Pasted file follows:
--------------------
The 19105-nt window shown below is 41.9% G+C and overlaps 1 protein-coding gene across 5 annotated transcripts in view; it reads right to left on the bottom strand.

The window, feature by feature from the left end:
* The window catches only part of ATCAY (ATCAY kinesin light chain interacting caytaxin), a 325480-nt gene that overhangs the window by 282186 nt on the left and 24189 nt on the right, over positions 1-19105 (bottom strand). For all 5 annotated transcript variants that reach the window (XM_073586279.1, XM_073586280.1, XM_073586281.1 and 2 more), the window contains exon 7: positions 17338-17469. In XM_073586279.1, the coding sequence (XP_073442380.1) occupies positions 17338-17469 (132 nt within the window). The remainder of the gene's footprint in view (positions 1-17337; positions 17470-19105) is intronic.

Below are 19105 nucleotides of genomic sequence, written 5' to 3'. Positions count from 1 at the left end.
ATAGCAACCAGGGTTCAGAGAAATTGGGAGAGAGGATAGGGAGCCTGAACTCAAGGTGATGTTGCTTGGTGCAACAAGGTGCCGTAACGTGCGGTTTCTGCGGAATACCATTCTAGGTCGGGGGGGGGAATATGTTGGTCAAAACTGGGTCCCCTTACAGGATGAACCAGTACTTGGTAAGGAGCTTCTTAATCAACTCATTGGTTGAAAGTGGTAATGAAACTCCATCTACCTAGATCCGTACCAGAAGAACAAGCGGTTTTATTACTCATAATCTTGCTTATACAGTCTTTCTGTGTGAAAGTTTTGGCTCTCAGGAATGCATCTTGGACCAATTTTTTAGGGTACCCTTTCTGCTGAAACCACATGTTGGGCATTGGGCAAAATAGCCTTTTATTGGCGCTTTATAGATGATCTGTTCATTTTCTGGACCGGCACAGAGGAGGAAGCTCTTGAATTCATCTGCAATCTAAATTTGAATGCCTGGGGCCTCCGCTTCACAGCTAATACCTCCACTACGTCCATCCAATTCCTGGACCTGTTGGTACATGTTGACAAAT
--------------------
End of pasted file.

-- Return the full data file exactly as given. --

The 19105-nt window shown below is 41.9% G+C and overlaps 1 protein-coding gene across 5 annotated transcripts in view; it reads right to left on the bottom strand.

The window, feature by feature from the left end:
* The window catches only part of ATCAY (ATCAY kinesin light chain interacting caytaxin), a 325480-nt gene that overhangs the window by 282186 nt on the left and 24189 nt on the right, over positions 1-19105 (bottom strand). For all 5 annotated transcript variants that reach the window (XM_073586279.1, XM_073586280.1, XM_073586281.1 and 2 more), the window contains exon 7: positions 17338-17469. In XM_073586279.1, the coding sequence (XP_073442380.1) occupies positions 17338-17469 (132 nt within the window). The remainder of the gene's footprint in view (positions 1-17337; positions 17470-19105) is intronic.

Below are 19105 nucleotides of genomic sequence, written 5' to 3'. Positions count from 1 at the left end.
ATAGCAACCAGGGTTCAGAGAAATTGGGAGAGAGGATAGGGAGCCTGAACTCAAGGTGATGTTGCTTGGTGCAACAAGGTGCCGTAACGTGCGGTTTCTGCGGAATACCATTCTAGGTCGGGGGGGGGAATATGTTGGTCAAAACTGGGTCCCCTTACAGGATGAACCAGTACTTGGTAAGGAGCTTCTTAATCAACTCATTGGTTGAAAGTGGTAATGAAACTCCATCTACCTAGATCCGTACCAGAAGAACAAGCGGTTTTATTACTCATAATCTTGCTTATACAGTCTTTCTGTGTGAAAGTTTTGGCTCTCAGGAATGCATCTTGGACCAATTTTTTAGGGTACCCTTTCTGCTGAAACCACATGTTGGGCATTGGGCAAAATAGCCTTTTATTGGCGCTTTATAGATGATCTGTTCATTTTCTGGACCGGCACAGAGGAGGAAGCTCTTGAATTCATCTGCAATCTAAATTTGAATGCCTGGGGCCTCCGCTTCACAGCTAATACCTCCACTACGTCCATCCAATTCCTGGACCTGTTGGTACATGTTGACAAAT